Infection Control for Healthcare Level 2 (VTQ)

55 videos, 2 hours and 36 minutes

Course Content

Carbapenemase-producing Enterobacteriaceae or CPE

Video 21 of 55
2 min 57 sec
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Carbapenemase-producing Enterobacteriaceae or CPE, are bacteria that normally live harmlessly in the gut. They are not usually a problem unless they enter into other parts of the body like the bladder or bloodstream, where they can cause an infection.

The problem with CPE is that enzymes can be produced and these are resistant to antibiotics. There are only a few such strains but the number is growing.

In 2006, there were only five patients reported to Public Health England as having CPE but this number had increased to over 600 by 2013 and the numbers are increasing. These numbers include those with infections and carriers of CPE. Antibiotic resistance is a big problem and is one of the most significant threats to the safety of patients in Europe.

Public Health England is working to minimise the spread of CPE because if it increases, Doctors will be less able to rely on certain antibiotics, therefore posing a significant risk to public health.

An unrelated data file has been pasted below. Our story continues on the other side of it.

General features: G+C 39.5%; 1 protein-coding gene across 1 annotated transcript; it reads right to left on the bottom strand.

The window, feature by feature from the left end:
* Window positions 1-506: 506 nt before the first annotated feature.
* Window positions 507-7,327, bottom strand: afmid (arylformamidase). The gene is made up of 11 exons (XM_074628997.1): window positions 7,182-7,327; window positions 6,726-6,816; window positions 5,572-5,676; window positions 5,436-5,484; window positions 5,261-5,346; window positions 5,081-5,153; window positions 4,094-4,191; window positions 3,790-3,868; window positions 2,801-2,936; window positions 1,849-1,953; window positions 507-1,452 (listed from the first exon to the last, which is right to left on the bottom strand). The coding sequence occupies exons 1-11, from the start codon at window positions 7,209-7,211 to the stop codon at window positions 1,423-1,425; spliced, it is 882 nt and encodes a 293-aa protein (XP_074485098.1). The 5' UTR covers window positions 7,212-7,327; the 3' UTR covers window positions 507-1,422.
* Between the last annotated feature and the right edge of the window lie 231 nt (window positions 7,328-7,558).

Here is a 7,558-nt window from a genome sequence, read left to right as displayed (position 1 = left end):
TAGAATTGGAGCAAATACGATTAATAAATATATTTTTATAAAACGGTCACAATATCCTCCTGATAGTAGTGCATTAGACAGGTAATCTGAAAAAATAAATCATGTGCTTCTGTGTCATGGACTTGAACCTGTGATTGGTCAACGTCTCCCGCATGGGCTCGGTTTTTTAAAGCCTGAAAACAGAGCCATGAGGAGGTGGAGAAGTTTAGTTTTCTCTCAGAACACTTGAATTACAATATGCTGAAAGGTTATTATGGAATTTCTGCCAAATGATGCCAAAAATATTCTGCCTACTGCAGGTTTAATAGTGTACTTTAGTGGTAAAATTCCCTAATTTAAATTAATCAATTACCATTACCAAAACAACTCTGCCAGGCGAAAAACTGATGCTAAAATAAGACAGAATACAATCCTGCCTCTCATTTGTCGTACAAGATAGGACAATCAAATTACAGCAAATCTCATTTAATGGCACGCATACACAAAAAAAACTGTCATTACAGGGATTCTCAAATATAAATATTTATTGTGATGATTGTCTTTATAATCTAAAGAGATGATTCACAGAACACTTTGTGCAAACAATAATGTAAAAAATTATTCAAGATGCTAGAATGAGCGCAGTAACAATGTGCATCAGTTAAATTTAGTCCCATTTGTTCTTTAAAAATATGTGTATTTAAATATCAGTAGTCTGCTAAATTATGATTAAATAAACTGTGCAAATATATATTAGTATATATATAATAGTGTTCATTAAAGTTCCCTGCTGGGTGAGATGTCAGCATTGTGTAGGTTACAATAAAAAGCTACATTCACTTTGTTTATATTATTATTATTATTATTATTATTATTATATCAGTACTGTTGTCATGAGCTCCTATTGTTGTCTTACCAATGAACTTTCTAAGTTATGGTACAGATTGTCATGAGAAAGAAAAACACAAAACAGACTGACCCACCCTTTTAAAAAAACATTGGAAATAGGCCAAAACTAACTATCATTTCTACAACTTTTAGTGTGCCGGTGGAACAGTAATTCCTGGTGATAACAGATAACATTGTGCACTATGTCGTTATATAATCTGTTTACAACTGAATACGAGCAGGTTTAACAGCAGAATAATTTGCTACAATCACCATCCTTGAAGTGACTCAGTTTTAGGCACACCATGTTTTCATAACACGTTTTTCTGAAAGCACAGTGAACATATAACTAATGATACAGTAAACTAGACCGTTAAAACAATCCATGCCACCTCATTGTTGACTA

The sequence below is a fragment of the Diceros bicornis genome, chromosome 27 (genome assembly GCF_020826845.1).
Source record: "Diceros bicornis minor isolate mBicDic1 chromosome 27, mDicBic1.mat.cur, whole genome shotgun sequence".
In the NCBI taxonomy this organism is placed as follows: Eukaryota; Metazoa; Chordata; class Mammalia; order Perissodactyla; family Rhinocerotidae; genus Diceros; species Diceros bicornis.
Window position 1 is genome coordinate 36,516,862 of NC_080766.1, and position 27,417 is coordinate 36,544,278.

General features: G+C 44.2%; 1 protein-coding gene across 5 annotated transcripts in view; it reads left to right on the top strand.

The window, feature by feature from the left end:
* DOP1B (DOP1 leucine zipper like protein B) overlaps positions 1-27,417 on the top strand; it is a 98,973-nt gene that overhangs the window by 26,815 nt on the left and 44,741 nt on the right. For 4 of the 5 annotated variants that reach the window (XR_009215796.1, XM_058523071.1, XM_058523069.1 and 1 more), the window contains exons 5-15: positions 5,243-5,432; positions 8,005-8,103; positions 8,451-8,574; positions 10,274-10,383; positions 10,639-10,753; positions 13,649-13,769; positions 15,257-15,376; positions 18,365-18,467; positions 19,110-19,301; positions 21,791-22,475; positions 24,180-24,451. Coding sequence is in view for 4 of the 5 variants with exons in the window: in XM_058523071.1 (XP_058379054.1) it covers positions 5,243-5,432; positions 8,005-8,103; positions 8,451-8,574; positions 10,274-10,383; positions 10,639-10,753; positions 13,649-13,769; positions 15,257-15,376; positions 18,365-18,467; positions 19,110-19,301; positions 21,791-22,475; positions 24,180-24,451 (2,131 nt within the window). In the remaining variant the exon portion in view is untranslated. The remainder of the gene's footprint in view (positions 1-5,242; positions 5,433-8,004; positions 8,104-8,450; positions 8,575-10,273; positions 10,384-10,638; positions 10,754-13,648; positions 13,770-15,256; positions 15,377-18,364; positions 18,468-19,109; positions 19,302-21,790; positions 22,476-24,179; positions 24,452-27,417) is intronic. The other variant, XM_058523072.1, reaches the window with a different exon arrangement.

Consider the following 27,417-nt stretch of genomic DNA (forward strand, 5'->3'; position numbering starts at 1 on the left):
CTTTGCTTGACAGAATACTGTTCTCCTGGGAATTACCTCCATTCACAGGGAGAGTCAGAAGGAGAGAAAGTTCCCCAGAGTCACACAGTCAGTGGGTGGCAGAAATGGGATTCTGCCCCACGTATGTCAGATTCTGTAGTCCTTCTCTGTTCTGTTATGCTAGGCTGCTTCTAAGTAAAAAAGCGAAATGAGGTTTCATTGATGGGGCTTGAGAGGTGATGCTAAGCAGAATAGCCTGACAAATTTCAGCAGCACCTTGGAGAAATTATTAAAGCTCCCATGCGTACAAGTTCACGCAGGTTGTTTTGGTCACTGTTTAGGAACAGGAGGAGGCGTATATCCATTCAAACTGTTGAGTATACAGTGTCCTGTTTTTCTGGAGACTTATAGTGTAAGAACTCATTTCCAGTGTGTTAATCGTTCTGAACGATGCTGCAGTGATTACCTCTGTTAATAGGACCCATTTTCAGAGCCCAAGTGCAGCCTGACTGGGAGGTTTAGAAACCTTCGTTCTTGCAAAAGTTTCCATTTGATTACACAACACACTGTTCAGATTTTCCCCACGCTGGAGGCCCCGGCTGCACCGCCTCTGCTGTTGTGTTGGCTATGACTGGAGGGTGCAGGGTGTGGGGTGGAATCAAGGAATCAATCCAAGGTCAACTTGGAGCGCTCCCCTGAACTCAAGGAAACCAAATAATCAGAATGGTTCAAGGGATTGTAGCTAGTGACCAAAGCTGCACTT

Public Health England has designed a toolkit to increase awareness and help reduce its spread. They mention that there is an increased chance of picking up CPE if you have been a patient in a hospital abroad, or in a UK hospital that has had patients carrying the bacteria, or if you have been in contact with a CPE carrier elsewhere.

If a doctor or nurse suspects a CPE carrier, they will arrange for screening to see if that person is a carrier. Screening usually involves taking a rectal swab or giving a sample of faeces.

Whilst a patient is waiting for the screening result and if they are found to have CPE, they will be kept in a single room with its own toilet facilities. This is to limit the potential for spread of CPE to other people through contaminated faeces.

The most important way for a patient and visitors to reduce the spread of CPE is to regularly wash their hands well with soap and water, especially after going to the toilet.

Patients, visitors and medical staff should avoid touching medical equipment unless necessary and gloves should be worn to prevent cross-contamination. Visitors should be discouraged from using the patient's toilet, sitting on their bed or indeed visiting them if they are unwell.

Patients who have a CPE infection need to be treated with antibiotics, but those who just carry CPE in their gut do not.

When patients get home, there is not usually anything they need to do as an infection would have been treated prior to discharge and will go away in time. Any concerns should then be referred to their GP.